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Fields of Fresh Fruit

What fruits are in season? Are they grown without harmful chemicals? Students draw a picture of their favorite fruit, like these luscious strawberries, fresh from a farmer’s market.

  • Grade 1
    Grade 2
    Grade 3
  • 60 to 90 Minutes
  • Directions

    1. Ask students what they like about eating fruit. Is it the bright colors? The sweet, juicy taste? Or could there be some things—like vitamins—that you don’t see or taste that make fruit a healthy food choice?
    2. Many farmers use chemicals to keep their produce fresh and free of bugs and disease. Some of these chemicals may not be very safe for people, other living things, and the Earth’s environment. Sometimes if fruits and vegetables have to be shipped a long way, they are treated to keep them fresh.
    3. Ask students how they can make sure that the things they eat are good for themselves and the environment. One way is know how farmers grew their crops. Another way is to grow your own fruits and vegetables in a garden or orchard. Is there a farmer’s market in their community? Does the grocery store identify local farms as sources of their produce? Do they know anyone who raises a garden?
    4. Students find out about produce grown at local farms and from far-away places. If possible, compare how the fruits look, taste, and cost. Learn what terms such as natural, organic, and pesticide-free really mean to make wise food choices.
    5. With Crayola Markers, students draw one or more of the yummy fruits that they enjoy eating. Show their textures and colors when they are ripe. Draw them growing in a field, just before they are picked. Make a list of all the different fruits students chose.
  • Standards

    LA: Engage effectively in a range of collaborative discussions with diverse partners on grade level topics, texts, and issues, building on others' ideas and expressing their own clearly.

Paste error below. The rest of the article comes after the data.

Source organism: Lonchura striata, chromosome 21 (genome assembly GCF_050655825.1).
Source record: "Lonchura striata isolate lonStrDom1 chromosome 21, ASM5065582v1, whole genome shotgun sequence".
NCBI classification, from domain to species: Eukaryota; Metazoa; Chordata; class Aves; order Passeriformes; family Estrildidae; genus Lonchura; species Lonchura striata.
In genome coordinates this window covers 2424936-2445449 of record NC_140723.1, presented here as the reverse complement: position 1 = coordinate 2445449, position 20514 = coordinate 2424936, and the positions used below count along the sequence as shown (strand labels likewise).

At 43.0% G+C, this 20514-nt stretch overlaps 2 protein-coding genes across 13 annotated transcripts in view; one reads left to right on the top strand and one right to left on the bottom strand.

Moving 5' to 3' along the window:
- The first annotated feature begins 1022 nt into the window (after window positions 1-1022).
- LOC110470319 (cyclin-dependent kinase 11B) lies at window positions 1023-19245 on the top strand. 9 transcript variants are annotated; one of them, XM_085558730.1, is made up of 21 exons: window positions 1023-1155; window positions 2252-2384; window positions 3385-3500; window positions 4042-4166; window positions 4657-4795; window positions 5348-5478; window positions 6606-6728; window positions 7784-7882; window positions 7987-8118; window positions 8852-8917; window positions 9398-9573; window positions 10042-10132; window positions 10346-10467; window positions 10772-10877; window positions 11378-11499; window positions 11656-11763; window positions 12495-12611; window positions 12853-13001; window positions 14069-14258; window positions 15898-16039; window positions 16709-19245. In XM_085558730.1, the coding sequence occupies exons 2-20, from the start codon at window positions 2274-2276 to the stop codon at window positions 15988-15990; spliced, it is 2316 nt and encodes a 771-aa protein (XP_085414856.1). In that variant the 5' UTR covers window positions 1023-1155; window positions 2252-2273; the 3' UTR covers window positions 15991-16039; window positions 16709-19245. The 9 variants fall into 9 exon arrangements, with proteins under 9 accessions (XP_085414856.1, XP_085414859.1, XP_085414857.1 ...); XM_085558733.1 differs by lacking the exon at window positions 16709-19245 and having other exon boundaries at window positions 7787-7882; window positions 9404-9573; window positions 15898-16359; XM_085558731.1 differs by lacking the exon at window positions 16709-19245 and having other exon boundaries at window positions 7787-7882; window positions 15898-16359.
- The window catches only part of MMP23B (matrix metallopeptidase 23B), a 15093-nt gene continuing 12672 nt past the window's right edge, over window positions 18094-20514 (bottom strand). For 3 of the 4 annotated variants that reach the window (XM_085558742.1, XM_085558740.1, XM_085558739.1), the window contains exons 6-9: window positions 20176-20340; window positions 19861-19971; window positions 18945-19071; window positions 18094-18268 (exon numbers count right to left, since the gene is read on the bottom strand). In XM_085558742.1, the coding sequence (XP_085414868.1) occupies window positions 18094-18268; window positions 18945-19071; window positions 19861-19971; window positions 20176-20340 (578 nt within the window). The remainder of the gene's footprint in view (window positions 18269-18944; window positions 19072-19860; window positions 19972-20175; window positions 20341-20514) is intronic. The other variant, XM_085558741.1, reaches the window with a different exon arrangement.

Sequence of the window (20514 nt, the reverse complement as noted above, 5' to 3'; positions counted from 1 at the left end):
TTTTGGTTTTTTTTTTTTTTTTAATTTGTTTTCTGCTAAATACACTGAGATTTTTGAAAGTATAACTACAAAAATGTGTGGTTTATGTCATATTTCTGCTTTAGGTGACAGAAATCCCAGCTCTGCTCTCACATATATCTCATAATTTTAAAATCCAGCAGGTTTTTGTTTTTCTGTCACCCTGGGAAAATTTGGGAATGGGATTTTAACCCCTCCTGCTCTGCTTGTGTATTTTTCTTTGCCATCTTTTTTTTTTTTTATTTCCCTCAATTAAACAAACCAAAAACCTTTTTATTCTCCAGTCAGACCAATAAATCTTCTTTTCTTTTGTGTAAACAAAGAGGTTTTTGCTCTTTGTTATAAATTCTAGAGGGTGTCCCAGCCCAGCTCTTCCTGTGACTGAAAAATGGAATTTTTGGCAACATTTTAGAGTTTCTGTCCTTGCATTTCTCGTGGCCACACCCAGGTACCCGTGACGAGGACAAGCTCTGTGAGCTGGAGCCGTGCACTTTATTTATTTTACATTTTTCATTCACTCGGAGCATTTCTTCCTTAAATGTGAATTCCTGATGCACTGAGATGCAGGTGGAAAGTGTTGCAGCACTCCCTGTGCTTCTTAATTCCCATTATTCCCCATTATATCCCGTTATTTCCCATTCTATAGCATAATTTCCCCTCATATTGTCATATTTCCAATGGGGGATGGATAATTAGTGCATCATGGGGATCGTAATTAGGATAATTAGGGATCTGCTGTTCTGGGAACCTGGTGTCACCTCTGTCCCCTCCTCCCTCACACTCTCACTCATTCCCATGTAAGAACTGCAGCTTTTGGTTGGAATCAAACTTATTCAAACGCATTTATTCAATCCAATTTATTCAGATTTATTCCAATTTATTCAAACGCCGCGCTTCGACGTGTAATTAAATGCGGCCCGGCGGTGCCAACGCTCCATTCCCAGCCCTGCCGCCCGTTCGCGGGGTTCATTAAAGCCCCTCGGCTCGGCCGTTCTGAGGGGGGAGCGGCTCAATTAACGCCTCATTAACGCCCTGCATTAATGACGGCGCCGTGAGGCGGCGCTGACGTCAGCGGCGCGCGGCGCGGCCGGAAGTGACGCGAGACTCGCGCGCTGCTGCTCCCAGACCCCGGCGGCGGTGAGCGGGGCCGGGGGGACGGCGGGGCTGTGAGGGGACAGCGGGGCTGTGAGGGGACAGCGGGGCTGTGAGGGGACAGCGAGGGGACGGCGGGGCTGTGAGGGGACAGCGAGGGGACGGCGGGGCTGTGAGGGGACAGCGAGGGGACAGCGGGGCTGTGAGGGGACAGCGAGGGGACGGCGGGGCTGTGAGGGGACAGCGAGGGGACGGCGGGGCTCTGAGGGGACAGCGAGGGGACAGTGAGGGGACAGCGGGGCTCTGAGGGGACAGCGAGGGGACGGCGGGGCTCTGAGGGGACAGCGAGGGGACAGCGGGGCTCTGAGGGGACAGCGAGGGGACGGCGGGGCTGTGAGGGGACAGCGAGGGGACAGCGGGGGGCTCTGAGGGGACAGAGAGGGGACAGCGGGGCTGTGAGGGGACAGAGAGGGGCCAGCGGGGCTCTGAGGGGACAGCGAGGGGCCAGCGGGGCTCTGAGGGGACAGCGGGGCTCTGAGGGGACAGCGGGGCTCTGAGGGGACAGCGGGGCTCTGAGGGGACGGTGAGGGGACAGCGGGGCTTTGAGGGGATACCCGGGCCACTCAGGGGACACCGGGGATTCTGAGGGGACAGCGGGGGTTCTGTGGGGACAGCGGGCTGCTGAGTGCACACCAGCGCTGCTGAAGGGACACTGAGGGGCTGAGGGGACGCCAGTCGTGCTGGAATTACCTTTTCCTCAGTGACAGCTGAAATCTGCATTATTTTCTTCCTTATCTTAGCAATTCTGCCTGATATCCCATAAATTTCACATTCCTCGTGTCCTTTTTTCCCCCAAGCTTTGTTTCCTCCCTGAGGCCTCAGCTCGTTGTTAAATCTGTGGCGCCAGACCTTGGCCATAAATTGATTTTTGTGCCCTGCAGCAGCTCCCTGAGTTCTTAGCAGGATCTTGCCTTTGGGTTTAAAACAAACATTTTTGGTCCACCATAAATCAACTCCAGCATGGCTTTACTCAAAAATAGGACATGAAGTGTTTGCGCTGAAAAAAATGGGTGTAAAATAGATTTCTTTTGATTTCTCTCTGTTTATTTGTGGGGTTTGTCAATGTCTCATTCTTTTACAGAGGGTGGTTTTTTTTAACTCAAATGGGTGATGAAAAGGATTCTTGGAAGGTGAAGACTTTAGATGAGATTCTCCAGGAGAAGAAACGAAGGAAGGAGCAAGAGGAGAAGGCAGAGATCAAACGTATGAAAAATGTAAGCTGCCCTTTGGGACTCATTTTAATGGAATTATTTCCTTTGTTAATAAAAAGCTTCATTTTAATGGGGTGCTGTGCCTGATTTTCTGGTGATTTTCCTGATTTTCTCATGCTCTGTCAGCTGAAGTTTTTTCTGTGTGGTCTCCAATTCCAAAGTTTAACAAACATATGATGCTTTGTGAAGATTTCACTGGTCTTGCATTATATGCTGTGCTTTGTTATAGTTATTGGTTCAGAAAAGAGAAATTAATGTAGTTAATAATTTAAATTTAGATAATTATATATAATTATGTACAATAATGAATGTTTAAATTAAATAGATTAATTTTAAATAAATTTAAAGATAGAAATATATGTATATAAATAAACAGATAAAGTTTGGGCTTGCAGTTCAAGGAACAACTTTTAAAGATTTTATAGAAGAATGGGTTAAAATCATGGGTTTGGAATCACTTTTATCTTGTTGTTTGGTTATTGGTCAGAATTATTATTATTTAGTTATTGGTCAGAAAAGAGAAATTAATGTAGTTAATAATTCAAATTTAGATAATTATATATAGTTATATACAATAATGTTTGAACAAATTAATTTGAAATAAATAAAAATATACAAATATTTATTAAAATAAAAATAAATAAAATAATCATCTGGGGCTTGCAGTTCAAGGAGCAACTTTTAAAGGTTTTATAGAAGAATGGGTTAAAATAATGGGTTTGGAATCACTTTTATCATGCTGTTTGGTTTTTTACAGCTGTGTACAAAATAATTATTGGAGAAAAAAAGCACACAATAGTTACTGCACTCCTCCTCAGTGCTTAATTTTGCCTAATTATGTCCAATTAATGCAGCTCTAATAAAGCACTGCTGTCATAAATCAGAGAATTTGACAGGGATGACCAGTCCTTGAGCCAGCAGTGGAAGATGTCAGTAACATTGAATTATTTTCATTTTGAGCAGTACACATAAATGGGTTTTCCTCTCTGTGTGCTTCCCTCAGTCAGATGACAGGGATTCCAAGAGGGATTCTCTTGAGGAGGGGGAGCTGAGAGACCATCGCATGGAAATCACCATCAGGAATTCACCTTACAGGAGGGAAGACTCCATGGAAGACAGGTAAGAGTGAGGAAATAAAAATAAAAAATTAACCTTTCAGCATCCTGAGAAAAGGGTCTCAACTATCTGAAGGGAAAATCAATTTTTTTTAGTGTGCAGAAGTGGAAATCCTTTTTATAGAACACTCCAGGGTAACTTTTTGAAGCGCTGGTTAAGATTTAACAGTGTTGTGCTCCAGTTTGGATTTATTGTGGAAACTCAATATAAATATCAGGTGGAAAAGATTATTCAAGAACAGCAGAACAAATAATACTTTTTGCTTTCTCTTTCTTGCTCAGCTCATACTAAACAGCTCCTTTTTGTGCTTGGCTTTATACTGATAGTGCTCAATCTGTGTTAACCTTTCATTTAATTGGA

SCI: Ask questions about the natural and human-built worlds.

    SCI: Construct drawings or diagrams as representations of events or systems.

    VA: Use visual structures of art to communicate ideas.

    VA: Select and use subject matter, symbols, and ideas to communicate meaning.

  • Adaptations

    Possible classroom resource includes: Fruit Is A Suitcase For Seeds by Jean Richards;

    Invite a local farmer to meet with the class and discuss growing fruit, how the fruit are treated to keep it fresh, etc. Students provide questions for the visitor. After the meeting, students discuss their learning in small groups.

    Plan a field trip to a local grocery store and meet with the produce manager. Students pose questions about how fruits are shipped, what is done to keep them fresh during transit, etc. Students discuss their learning upon returning to the classroom and create a chart of new information gathered.


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  • Creativity.
  • Capacity.
  • Collaboration.
  • Change.
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